Tuesday, January 24, 2023

Microfiction: Wendigo, A Report

Heavy wet snow is coming down by the bucketful. My cats, Jet and Inigo Montoya, are going stircrazy chasing each other from one end of the house to the other, and I'm supposed to get some work done. Between the cats and gazing out the window, I stand about a 40% chance of meeting my word count quota today.

Before I get started, I figured I better procrastinate a little more and blog a bit. The following work of microfiction is an appropriate post for a snowy day. Posted it on Mastodon yesterday and apparently ruined someone's lunch.

100 words, no more, no less. Prompt: "avalanche."

Wednesday, January 18, 2023

Microfiction: Moonrise

 This was one of my favorite micro-stories I wrote for LegendFire's weekly 100 Word Contest. One hundred words, no more, no less. It appeared in the 2022 issue of The Compendium. The prompt was "reunion."

Tuesday, January 17, 2023

I'm Reading: The Mystery of Edwin Drood

Title: The Mystery of Edwin Drood
Author: Charles Dickens
Genre: Classic Lit

What do you think of it?

It's interesting to read the last thing Dickens was writing when he died. I can definitely tell it's not as polished as Great Expectations. Apparently it will end on a big cliffhanger because it's actually unfinished. So readers get to see something of his creative process, and I keep wondering what he would have changed if he had lived a while longer. 

I'm only 15% into the ebook, and I haven't figured out what the 'mystery' is or will be. Edwin Drood, a 20-ish year old, has made a brief appearance while Dickens introduces the growing cast of characters. I'm starting to get a clue that his beloved uncle is planning something underhanded toward him. Like murder? (I refuse to research it and find out. I despise spoilers.)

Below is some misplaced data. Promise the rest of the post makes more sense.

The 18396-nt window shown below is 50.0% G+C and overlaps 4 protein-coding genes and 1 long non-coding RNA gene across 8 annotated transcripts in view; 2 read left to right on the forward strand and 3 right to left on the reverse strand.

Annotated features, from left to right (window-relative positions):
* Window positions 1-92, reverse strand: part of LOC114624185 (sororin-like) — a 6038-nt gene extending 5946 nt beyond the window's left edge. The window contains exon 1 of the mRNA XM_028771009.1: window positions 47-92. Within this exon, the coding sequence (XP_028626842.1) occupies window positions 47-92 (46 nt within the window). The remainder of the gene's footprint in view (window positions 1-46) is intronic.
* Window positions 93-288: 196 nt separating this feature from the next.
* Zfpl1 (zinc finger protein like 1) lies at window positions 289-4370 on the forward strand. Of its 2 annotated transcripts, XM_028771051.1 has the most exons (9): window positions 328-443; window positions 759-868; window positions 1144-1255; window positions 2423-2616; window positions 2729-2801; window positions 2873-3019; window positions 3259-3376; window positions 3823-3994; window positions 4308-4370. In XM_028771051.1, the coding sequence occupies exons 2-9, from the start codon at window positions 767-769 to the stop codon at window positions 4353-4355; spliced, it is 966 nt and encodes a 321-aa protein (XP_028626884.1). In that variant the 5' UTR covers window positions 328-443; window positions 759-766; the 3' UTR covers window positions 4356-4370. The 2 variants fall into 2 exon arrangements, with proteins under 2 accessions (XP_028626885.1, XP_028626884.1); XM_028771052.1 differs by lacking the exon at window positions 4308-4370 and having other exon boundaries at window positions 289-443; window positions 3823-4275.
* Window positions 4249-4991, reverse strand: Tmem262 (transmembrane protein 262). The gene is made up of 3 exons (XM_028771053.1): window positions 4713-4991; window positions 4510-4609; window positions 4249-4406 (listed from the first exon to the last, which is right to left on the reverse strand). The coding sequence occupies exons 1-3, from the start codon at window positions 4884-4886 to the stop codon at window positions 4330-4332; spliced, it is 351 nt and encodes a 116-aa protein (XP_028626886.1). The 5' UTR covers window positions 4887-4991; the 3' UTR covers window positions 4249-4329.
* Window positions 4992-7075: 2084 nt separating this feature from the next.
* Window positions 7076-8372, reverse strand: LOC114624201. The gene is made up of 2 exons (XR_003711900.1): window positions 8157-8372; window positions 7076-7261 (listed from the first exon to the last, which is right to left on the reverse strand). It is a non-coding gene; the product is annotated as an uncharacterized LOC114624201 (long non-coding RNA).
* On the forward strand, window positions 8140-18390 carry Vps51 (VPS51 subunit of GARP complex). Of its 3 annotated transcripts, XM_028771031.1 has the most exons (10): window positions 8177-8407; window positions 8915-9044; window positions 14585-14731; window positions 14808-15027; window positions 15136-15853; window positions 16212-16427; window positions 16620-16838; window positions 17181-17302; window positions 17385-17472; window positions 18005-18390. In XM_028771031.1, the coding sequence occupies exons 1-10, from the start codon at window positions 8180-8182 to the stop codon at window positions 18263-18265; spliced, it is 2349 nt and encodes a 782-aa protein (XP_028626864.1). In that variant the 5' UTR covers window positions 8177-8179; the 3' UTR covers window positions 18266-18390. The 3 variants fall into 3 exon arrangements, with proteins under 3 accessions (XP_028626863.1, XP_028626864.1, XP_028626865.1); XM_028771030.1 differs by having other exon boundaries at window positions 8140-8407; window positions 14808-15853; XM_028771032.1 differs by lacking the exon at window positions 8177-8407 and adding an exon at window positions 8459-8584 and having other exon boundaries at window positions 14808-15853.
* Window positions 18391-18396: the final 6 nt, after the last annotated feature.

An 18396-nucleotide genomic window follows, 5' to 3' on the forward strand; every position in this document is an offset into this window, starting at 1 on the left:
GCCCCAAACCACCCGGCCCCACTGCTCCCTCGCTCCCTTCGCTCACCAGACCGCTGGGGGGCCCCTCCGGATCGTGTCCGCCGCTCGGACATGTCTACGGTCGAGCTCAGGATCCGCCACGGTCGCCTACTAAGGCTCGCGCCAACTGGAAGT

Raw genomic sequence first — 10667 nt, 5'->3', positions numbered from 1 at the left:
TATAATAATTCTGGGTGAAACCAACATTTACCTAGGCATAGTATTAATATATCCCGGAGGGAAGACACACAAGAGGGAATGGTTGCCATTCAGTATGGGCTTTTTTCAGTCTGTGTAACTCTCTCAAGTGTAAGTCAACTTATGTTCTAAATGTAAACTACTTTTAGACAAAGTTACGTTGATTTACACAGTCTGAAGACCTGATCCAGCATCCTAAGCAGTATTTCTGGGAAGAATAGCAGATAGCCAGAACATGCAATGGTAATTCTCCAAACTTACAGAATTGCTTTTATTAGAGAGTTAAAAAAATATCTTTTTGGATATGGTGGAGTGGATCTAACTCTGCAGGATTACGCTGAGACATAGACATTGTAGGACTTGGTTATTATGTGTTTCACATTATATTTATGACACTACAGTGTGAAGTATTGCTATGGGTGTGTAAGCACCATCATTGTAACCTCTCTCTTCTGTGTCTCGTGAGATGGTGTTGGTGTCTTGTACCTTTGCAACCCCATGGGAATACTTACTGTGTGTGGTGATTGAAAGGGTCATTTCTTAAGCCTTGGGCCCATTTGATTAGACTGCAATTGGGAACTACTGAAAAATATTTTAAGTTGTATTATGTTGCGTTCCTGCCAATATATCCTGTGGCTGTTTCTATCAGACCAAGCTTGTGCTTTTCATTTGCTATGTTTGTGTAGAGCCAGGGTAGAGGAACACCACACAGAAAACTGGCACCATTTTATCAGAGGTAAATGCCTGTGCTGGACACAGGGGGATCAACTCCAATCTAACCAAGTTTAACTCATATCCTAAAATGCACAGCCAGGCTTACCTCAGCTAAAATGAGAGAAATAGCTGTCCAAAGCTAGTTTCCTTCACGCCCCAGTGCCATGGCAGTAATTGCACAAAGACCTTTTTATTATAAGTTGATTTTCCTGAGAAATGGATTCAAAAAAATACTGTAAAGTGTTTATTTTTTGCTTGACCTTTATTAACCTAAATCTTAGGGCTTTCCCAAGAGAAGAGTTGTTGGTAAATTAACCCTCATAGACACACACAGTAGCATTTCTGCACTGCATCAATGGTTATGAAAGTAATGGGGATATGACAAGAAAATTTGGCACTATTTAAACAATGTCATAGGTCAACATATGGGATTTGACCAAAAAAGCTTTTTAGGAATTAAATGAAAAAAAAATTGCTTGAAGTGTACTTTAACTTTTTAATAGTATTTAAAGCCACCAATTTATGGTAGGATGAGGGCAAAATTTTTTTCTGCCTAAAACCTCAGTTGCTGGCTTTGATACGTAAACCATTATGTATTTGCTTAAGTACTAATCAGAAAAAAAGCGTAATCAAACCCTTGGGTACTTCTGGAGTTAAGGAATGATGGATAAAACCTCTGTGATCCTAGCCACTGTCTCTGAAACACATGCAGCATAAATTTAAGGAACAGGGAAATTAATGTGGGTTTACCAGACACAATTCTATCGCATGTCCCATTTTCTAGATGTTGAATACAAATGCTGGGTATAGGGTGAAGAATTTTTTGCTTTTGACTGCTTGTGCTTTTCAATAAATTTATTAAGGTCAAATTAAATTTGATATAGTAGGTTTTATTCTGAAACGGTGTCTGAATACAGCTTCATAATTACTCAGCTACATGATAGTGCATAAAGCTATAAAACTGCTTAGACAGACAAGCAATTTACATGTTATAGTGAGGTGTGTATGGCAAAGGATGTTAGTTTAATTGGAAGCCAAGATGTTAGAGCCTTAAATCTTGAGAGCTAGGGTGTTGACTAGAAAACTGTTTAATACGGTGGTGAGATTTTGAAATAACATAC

Recommend it?

Not really. Maybe I'll change my mind on that score later? It's rough reading given the antiquated slang and long convoluted sentences. And, as I mentioned, the lack of polish. Dickens' prose is usually very graceful, but this work had not yet reached that finished quality. I decided to read this novel in a hurry (bought a cheap copy and the .99 cent ebook versions) so I could read the modern novel Drood by Dan Simmons

Supposedly "Drood" was the last word Dickens spoke on his deathbed. I imagine this was because the dedicated author in him was distraught that he must finish writing the novel and never would. But apparently Simmons turns this haunting word into an epic supernatural thing (or something), which sounds fun to read. Can't wait to find out.

Friday, January 13, 2023

Microfiction: Pristine

Every week, LegendFire holds a 100 Words Contest for its members. It's one of our most popular activities. It encourages spontaneous creativity and very tight writing. The idea of posting my entries didn't occur to me until I saw works of microfiction popping up on Mastodon. The identities of the authors entering the contest isn't a secret, so I won't be violating any rules by posting my humble offerings.

To help me protect copyrights (I can't imagine anyone wanting to steal these, but the world is full of jerks doing inexplicable things), I'll put each story on a free-to-use image from Unsplash.

Last week's prompt was "pristine." I totally went overboard with it. Not my best writing, but the competition was fun, nonetheless.